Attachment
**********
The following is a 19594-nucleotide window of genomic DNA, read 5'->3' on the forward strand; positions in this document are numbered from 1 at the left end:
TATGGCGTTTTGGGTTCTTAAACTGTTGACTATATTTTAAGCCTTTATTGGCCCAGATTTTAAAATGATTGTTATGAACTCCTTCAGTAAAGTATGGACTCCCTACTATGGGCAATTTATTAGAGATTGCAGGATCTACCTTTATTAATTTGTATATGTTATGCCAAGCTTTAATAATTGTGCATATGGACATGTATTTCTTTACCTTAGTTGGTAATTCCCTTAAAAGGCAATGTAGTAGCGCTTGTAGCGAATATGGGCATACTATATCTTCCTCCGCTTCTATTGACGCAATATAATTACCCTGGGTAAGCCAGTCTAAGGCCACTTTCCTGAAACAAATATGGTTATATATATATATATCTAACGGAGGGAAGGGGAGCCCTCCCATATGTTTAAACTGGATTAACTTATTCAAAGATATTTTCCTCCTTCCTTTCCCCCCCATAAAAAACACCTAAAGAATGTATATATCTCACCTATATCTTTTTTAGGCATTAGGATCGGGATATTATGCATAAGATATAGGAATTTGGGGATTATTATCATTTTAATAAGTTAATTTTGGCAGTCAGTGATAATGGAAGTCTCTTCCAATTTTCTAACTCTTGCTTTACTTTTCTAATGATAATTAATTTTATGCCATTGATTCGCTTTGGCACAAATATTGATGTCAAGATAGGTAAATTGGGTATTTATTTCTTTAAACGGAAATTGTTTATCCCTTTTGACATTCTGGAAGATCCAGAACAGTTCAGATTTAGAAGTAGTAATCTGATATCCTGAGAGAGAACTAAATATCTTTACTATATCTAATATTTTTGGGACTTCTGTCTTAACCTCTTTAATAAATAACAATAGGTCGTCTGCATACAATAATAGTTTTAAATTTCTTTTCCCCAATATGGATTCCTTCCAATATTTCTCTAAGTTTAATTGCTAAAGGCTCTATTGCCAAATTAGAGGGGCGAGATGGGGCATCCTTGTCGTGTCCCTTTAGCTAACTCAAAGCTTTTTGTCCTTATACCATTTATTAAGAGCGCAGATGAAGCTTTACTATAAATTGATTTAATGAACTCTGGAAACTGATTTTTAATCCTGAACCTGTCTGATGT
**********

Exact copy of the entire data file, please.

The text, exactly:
The following is a 19594-nucleotide window of genomic DNA, read 5'->3' on the forward strand; positions in this document are numbered from 1 at the left end:
TATGGCGTTTTGGGTTCTTAAACTGTTGACTATATTTTAAGCCTTTATTGGCCCAGATTTTAAAATGATTGTTATGAACTCCTTCAGTAAAGTATGGACTCCCTACTATGGGCAATTTATTAGAGATTGCAGGATCTACCTTTATTAATTTGTATATGTTATGCCAAGCTTTAATAATTGTGCATATGGACATGTATTTCTTTACCTTAGTTGGTAATTCCCTTAAAAGGCAATGTAGTAGCGCTTGTAGCGAATATGGGCATACTATATCTTCCTCCGCTTCTATTGACGCAATATAATTACCCTGGGTAAGCCAGTCTAAGGCCACTTTCCTGAAACAAATATGGTTATATATATATATATCTAACGGAGGGAAGGGGAGCCCTCCCATATGTTTAAACTGGATTAACTTATTCAAAGATATTTTCCTCCTTCCTTTCCCCCCCATAAAAAACACCTAAAGAATGTATATATCTCACCTATATCTTTTTTAGGCATTAGGATCGGGATATTATGCATAAGATATAGGAATTTGGGGATTATTATCATTTTAATAAGTTAATTTTGGCAGTCAGTGATAATGGAAGTCTCTTCCAATTTTCTAACTCTTGCTTTACTTTTCTAATGATAATTAATTTTATGCCATTGATTCGCTTTGGCACAAATATTGATGTCAAGATAGGTAAATTGGGTATTTATTTCTTTAAACGGAAATTGTTTATCCCTTTTGACATTCTGGAAGATCCAGAACAGTTCAGATTTAGAAGTAGTAATCTGATATCCTGAGAGAGAACTAAATATCTTTACTATATCTAATATTTTTGGGACTTCTGTCTTAACCTCTTTAATAAATAACAATAGGTCGTCTGCATACAATAATAGTTTTAAATTTCTTTTCCCCAATATGGATTCCTTCCAATATTTCTCTAAGTTTAATTGCTAAAGGCTCTATTGCCAAATTAGAGGGGCGAGATGGGGCATCCTTGTCGTGTCCCTTTAGCTAACTCAAAGCTTTTTGTCCTTATACCATTTATTAAGAGCGCAGATGAAGCTTTACTATAAATTGATTTAATGAACTCTGGAAACTGATTTTTAATCCTGAACCTGTCTGATGT